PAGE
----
How Will Rebate Checks Get Spent?

What is the likely economic effect of tax rebate checks that are now going out? Mark Zandi, who authored a study used by Congress as it debated stimulus packages, says rising prices for staples may negate the impact of the check.

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MICHELE NORRIS, host:

Remember those tax rebates, the more than $100,000 billion set aside as part of the economics stimulus package to help jumpstart the economy? Well, those rebates - up to $600 for individuals, $1,200 for couples - will start landing in taxpayers' bank accounts this week for those who signed up for electronic deposit. Paper checks will start going out on May 9th. So, where's that money likely to end up?

Mark Zandi is chief economist for MoodysEconomy.com.

And Mark, there have been a number of surveys of consumers on this, what do people say?

Mr. MARK ZANDI (Chief Economist, MoodysEconomy.com): Well, one-third say they're going to save it, one-third say they're going to pay down debt, one-third say they're going to spend it. I think everyone's well intentioned, they know they should save or pay down that credit card. But at the end of the day, I think most people got to spend it. Based on our experience from the 2001 tax rebate, two-thirds of the money was spent over six months. I think that's probably what we'll get with this tax rebate.

NORRIS: So even if the people's intention is to sock it away, it's going to end up being spent?

Mr. ZANDI: Yeah. I think so, you know, they get mixed signals. Economists tell them to save, save, save, and in the longer run that's exactly what they should do for themselves and for the economy. But the moment economists are saying spend, spend, spend, because we need as much consumer spending power out there right now as it could possibly get to get this economy moving again.

NORRIS: If people are saving or erasing debt with this rebate checks, it's good for personal finances, is it also good for the economy.

Mr. ZANDI: Well, if you ask a financial adviser, they'll probably tell you to pay down that credit card and to save it. If you ask Congress and the administration and the economists, they'll probably hope that the consumer will go out and spend the money. The idea here is to try to get money out into the economy to stimulate the economy, because certainly it needs all the help it can get.

NORRIS: For those people who do save their going-to-spend rebate, are they're clues to how they're going to spend it?

Mr. ZANDI: Well, one thing we know they're going to spend their money on is gasoline, which is going up in price nationwide. The gallon is going for about $3.60, it's headed towards four by Memorial Day. So, unfortunately, some of the rebate is certainly going to go to paying for gasoline. That's not much of a boost and that's unfortunate. But I think people will spend it on groceries, they'll spend it on daycare, they'll spend it - if they got the dental problem that they'd put off, they'll spend it on that, repairing the car. I think they'll use it for lots of different things.

NORRIS: If you're spending it on groceries, they're not going to get as much as there either with prices going up so high.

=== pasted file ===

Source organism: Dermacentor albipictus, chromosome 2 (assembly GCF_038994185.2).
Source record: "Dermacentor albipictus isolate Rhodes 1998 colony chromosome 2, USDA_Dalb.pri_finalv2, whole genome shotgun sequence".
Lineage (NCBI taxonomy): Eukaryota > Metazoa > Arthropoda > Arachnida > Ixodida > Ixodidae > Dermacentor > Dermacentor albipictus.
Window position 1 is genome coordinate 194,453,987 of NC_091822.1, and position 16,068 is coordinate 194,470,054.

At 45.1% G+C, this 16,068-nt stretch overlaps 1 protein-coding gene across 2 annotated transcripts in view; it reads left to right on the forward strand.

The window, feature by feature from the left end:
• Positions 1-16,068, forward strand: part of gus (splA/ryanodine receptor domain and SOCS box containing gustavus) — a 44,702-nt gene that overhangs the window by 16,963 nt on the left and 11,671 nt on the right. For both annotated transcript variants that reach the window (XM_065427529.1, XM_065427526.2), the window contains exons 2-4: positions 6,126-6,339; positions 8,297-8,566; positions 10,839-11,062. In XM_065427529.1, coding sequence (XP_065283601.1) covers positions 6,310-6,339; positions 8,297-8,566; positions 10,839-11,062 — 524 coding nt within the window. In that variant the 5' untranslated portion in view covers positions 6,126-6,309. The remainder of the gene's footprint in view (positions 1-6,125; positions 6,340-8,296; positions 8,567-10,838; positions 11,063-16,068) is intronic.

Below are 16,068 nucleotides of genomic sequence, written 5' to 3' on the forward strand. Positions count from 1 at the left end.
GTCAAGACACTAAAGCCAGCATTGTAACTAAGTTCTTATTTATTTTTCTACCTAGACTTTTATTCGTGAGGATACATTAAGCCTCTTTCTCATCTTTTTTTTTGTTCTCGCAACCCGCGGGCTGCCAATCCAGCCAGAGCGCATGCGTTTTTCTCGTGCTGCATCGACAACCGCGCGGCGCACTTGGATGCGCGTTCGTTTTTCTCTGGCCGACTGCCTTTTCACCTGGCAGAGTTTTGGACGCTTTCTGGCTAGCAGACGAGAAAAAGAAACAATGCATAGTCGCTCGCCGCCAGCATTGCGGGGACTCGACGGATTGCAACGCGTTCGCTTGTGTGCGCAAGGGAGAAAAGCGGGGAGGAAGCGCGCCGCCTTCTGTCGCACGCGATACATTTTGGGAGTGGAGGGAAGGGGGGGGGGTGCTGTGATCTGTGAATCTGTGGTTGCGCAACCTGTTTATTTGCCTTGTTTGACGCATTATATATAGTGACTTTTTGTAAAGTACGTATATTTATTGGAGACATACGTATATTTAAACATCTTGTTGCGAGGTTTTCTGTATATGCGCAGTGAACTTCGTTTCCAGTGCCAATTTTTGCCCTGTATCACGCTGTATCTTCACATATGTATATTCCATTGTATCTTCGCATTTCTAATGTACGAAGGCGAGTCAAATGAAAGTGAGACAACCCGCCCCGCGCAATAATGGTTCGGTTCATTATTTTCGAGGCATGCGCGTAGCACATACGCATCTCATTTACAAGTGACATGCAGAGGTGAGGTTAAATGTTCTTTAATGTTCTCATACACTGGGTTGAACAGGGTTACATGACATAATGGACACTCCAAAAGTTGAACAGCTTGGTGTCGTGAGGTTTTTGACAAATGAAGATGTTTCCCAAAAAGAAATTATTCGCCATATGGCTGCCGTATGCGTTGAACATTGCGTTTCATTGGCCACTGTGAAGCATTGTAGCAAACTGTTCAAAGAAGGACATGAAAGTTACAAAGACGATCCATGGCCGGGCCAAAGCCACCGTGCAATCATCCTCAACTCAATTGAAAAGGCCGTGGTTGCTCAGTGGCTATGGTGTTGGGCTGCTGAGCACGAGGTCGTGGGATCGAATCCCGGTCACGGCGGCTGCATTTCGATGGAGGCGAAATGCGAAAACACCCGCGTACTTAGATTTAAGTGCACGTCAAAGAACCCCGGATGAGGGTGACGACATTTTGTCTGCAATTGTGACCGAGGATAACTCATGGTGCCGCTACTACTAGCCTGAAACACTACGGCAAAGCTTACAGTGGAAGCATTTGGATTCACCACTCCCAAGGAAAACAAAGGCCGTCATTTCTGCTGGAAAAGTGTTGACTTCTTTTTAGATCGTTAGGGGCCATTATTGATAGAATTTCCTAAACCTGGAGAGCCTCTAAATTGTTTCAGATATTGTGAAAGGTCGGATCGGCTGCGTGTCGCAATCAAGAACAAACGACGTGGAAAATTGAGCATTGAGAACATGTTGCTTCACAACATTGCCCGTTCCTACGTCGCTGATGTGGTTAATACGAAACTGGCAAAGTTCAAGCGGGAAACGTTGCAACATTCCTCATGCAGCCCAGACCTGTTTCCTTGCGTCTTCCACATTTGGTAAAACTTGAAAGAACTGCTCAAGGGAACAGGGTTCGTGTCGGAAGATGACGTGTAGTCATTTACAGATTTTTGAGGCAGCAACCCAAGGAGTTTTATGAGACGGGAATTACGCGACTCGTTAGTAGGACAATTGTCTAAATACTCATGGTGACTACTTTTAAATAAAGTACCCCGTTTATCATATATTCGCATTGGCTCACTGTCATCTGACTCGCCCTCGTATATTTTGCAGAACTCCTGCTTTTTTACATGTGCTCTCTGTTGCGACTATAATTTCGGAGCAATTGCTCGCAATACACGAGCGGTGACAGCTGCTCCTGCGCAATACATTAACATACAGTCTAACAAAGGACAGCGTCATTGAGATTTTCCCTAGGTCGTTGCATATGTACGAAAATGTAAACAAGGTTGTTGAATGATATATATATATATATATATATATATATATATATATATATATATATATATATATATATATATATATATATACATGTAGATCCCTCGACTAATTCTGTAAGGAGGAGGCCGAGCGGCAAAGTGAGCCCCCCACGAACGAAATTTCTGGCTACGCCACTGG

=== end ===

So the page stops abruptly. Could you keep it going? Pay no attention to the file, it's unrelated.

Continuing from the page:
Mr. ZANDI: Yeah, unfortunately. And that really is mitigating the benefit or the stimulus for the economy with the higher prices for everything from filling a gasoline tank to buying a loaf of bread. It's just not going to go as far as policymakers had hoped when they put this together a few months ago.

NORRIS: What difference does it make if I, say, use my $1,200 - if I had it - to buy a $1,200 appliance or if I bought $1,200 worth of clothes or if I just spend all of it on gasoline and groceries? Why does it matter?

Mr. ZANDI: Well, the idea is to get the money out there to people in our economy who are producing things. I mean, if you spend all the money on gasoline, a fair amount of that is going to over to the Middle East, to the big oil companies. It's really not going to generate a lot of jobs and income in - for people who are working here in the United States. If you take that money and if you pay for daycare, for example, you're paying that person that money and they're going to out and spend it, it's going to help them get by, so it has a bigger boost to the economy.

If you spend it on groceries, the effect is kind of mixed. Certainly we grow a lot of the things that we consume here in this country. We're going to employ the people who moved at the agricultural products to the store shelves and people in the grocery stores. So that will be helpful as well. But any kind of service that we spend our money on, I think that will draw us the biggest boost.

NORRIS: In the end, Mark, do you think this rebate checks will make much of a difference? If the goal was to stimulate the economy in the short term, will they work?

Mr. ZANDI: I think it'll be helpful. I mean, this is a tough time for many people, gasoline bills are rising, grocery bills are rising. So it does take the edge of. It doesn't solve our problems. Fundamentally, the problems lie on our housing market and this does nothing to solve that. And I don't know that this is going to be enough to (unintelligible) even those people are really hard-pressed over for very long. So, we may need to see another stimulus package come through later in the year. So the answer is, it helps but it's not enough.

NORRIS: Well, Mark Zandi, thanks very much.

Mr. ZANDI: Thanks for having me.

NORRIS: Mark Zandi is chief economist for MoodysEconomy.com.

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